With cyber crime on the increase, payment card security is increasingly a focus for companies and consumers alike. The Payment Card Industry Data Security Standard (PCI DSS) is there to help businesses accepting card payments to protect their payment systems from breaches and theft of cardholder data. Findings from the Verizon 2017 Payment Security Report demonstrate a link between organisations being compliant with the PCI DSS and their ability to defend themselves against cyber attacks.
Of all the payment card data breaches Verizon investigated, no organisation was fully compliant at the time of breach and showed lower compliance with ten out of the 12 PCI DSS key requirements.
Overall, PCI compliance has increased among global businesses, with 55.4% of those organisations whom Verizon assessed passing their interim assessment in 2016. This is an increase on 2015, when only 48.4% of organisations achieved full compliance during their interim validation. Nearly half of all retailers, restaurants, hotels and other businesses that take card payments are still failing to maintain compliance from year to year.
“There’s a clear link between PCI DSS compliance and an organisation’s ability to defend itself against cyber attacks,” commented Rodolphe Simonetti, global managing director for security consulting at Verizon. “While it’s good to see PCI compliance increasing, the fact remains that over 40% of the global organisations we assessed, both large and small in scale, are still not meeting PCI DSS compliance standards. Of those that do pass validation, nearly half fall out of compliance within a year and many of them much sooner.”
According to the report, the IT services industry achieved the highest full compliance of all key industry groups studied. Globally, about three fifths (61.3%) of IT services organisations achieved full compliance during interim validation in 2016, followed by 59.1% of financial services organisations (which includes insurance companies), retail (50%) and hospitality (42.9%).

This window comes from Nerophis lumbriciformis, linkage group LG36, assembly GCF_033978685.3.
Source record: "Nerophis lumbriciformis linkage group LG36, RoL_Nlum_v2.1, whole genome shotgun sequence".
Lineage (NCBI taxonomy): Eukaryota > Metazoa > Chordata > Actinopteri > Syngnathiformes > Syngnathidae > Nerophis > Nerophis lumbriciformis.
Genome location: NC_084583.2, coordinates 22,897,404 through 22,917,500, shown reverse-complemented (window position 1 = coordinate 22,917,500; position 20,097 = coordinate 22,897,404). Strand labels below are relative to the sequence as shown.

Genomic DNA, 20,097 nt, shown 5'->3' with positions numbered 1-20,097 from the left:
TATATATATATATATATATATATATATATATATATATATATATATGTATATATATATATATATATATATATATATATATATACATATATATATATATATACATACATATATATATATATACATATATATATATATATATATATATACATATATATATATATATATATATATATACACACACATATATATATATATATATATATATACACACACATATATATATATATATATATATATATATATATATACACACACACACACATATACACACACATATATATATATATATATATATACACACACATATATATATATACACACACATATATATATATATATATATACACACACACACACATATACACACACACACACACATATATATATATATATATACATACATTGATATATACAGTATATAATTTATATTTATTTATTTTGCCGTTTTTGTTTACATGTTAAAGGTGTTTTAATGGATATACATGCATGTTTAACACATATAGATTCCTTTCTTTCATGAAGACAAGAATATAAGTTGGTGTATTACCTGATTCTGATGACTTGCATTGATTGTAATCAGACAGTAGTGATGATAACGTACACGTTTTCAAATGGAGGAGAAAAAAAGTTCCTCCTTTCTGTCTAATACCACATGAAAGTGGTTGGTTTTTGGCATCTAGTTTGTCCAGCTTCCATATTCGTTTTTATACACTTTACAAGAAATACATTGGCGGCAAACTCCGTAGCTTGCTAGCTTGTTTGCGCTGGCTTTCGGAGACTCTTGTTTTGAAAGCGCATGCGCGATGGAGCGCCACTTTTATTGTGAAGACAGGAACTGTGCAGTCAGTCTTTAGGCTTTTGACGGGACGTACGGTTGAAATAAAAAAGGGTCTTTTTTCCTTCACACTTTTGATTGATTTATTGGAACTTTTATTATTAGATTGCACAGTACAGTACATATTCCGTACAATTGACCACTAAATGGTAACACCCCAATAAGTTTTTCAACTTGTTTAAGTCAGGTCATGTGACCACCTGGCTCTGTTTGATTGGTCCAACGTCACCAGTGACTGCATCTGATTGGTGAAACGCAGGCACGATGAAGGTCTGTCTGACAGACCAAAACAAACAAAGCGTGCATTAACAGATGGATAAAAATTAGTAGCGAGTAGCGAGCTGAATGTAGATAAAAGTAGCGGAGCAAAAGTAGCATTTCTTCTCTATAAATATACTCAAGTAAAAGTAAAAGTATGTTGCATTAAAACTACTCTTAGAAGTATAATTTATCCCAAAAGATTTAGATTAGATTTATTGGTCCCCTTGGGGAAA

The 2017 Payment Security Report also flags the compliance challenges faced by specific business sectors including:
*Retail: Security testing, encrypted data transmissions and authentication
*Hospitality and Travel: Security hardening, protecting data in transit and physical security
*Financial Services: Security procedures, secure configurations, protecting data in transit, vulnerability management and overall risk management
Real-life examples highlight situations where compliance controls are not followed. For example, a financial services organisation seeking exemption from the Wi-Fi requirements of PCI DSS was surprised to learn that it did in fact have a wireless network operating in its building, with this lack of knowledge causing it to fail. The IT administrator had become tired of traipsing from the server room in the basement to the IT Department on the third floor, and so had installed a router to access the servers from his desk.
Mind the ‘control gap’
When looking at the PCI controls that companies would be expected to have in place (such as security testing and penetration tests, etc), the report found an increased ‘control gap’ meaning that many of these basics were absent.